• Management of access privileges to avoid the risk of entitlement creep, preventing both malicious and negligent insiders from knowingly or unwittingly exploiting privileges and moving into unauthorized areas
  • Compliance with a complex regulatory environment that demands full life-cycle management of federal identities (e.g. FISMA) and regular reporting on security effectiveness

Asked what advice they would offer to agencies yet to procure identity governance solutions, agencies interviewed said to expect integrated solutions encompassing applications, systems and files; strong provisioning; life-cycle management; threat detection; and compliance efficiencies. Further, agencies recommended life-cycle planning at the outset of the implementation process and stressed the importance of securing buy-in and cooperation from agency leadership and peers across their agencies.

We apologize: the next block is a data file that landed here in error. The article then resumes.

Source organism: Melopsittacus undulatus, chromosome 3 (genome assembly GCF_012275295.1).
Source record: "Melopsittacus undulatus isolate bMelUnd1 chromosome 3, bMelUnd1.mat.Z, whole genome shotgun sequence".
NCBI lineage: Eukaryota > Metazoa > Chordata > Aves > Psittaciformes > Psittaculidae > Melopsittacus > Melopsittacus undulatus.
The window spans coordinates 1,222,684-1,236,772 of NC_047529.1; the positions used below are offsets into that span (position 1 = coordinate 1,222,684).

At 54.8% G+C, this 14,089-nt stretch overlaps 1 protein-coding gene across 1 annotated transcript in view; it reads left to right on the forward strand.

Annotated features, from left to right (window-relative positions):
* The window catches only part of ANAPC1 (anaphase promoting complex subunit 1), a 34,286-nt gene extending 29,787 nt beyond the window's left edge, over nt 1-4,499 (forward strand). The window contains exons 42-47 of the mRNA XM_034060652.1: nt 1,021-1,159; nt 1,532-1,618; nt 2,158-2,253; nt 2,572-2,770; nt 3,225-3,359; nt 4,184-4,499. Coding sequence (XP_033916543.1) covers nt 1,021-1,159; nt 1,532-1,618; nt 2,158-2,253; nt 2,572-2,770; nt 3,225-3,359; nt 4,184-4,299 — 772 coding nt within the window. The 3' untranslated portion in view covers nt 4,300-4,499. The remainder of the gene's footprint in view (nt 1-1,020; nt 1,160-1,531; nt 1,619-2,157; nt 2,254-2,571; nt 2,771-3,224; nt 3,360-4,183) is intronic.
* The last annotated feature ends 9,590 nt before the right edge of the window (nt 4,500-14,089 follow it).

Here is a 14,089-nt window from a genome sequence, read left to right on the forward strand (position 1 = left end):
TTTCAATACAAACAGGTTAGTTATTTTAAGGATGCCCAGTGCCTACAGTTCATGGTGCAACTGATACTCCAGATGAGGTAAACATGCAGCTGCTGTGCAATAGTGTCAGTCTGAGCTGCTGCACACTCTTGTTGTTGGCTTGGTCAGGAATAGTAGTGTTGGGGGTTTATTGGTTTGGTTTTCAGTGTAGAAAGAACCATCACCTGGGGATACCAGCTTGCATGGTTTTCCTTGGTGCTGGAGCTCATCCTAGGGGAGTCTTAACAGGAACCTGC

Attention to these recommendations will position agencies to derive fuller and more immediate value from their identity governance efforts, ultimately allowing them to more securely confront technology trends like mobility and cloud services by protecting their networks from within. With a focus on protecting data located on and off the network — rather than just protecting network borders through stronger defenses and higher firewalls — identity becomes the new security perimeter.

Michael Chertoff served as secretary of homeland security from 2005 to 2009. He is currently Executive Chairman and Co-Founder of The Chertoff Group, a global security and risk management advisory firm. Jim Pflaging is Principal and Technology Sector & Strategy Practice Lead at The Chertoff Group.

For additional information on the need for a holistic approach to identity security as well as real-life advice from federal operators, please download The Chertoff Group’s most recent white paper: “Taken from the Source: First-Hand Accounts of Identity Governance Implementations and their Value to Federal Cybersecurity.”